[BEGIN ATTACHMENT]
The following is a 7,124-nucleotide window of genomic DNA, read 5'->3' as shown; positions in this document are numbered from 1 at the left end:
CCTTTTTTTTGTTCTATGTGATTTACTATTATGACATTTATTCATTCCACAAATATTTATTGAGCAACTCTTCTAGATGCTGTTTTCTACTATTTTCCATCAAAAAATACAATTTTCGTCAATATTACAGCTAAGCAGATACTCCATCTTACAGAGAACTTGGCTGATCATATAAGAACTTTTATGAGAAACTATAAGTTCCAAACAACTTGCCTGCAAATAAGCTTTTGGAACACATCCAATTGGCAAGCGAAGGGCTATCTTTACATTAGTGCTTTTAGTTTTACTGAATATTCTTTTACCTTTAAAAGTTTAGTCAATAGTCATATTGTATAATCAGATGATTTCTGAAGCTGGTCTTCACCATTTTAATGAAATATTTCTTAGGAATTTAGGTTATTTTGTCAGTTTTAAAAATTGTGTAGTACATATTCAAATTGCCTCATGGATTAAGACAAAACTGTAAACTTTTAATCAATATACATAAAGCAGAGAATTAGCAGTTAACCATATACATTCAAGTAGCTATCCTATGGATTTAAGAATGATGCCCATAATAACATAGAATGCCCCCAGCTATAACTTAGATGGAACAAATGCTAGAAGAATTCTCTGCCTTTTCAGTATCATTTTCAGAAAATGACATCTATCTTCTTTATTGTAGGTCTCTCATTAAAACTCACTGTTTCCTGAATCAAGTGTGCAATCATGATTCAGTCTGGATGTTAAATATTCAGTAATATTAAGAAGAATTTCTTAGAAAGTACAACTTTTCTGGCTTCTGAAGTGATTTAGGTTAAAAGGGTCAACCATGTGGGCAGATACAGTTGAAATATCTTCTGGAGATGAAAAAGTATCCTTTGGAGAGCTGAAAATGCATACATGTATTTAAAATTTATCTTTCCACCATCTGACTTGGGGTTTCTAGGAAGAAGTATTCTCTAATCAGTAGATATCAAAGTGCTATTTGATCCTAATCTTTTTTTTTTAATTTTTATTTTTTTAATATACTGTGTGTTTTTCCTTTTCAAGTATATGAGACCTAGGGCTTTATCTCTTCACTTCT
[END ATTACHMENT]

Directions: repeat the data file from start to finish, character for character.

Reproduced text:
The following is a 7,124-nucleotide window of genomic DNA, read 5'->3' as shown; positions in this document are numbered from 1 at the left end:
CCTTTTTTTTGTTCTATGTGATTTACTATTATGACATTTATTCATTCCACAAATATTTATTGAGCAACTCTTCTAGATGCTGTTTTCTACTATTTTCCATCAAAAAATACAATTTTCGTCAATATTACAGCTAAGCAGATACTCCATCTTACAGAGAACTTGGCTGATCATATAAGAACTTTTATGAGAAACTATAAGTTCCAAACAACTTGCCTGCAAATAAGCTTTTGGAACACATCCAATTGGCAAGCGAAGGGCTATCTTTACATTAGTGCTTTTAGTTTTACTGAATATTCTTTTACCTTTAAAAGTTTAGTCAATAGTCATATTGTATAATCAGATGATTTCTGAAGCTGGTCTTCACCATTTTAATGAAATATTTCTTAGGAATTTAGGTTATTTTGTCAGTTTTAAAAATTGTGTAGTACATATTCAAATTGCCTCATGGATTAAGACAAAACTGTAAACTTTTAATCAATATACATAAAGCAGAGAATTAGCAGTTAACCATATACATTCAAGTAGCTATCCTATGGATTTAAGAATGATGCCCATAATAACATAGAATGCCCCCAGCTATAACTTAGATGGAACAAATGCTAGAAGAATTCTCTGCCTTTTCAGTATCATTTTCAGAAAATGACATCTATCTTCTTTATTGTAGGTCTCTCATTAAAACTCACTGTTTCCTGAATCAAGTGTGCAATCATGATTCAGTCTGGATGTTAAATATTCAGTAATATTAAGAAGAATTTCTTAGAAAGTACAACTTTTCTGGCTTCTGAAGTGATTTAGGTTAAAAGGGTCAACCATGTGGGCAGATACAGTTGAAATATCTTCTGGAGATGAAAAAGTATCCTTTGGAGAGCTGAAAATGCATACATGTATTTAAAATTTATCTTTCCACCATCTGACTTGGGGTTTCTAGGAAGAAGTATTCTCTAATCAGTAGATATCAAAGTGCTATTTGATCCTAATCTTTTTTTTTTAATTTTTATTTTTTTAATATACTGTGTGTTTTTCCTTTTCAAGTATATGAGACCTAGGGCTTTATCTCTTCACTTCT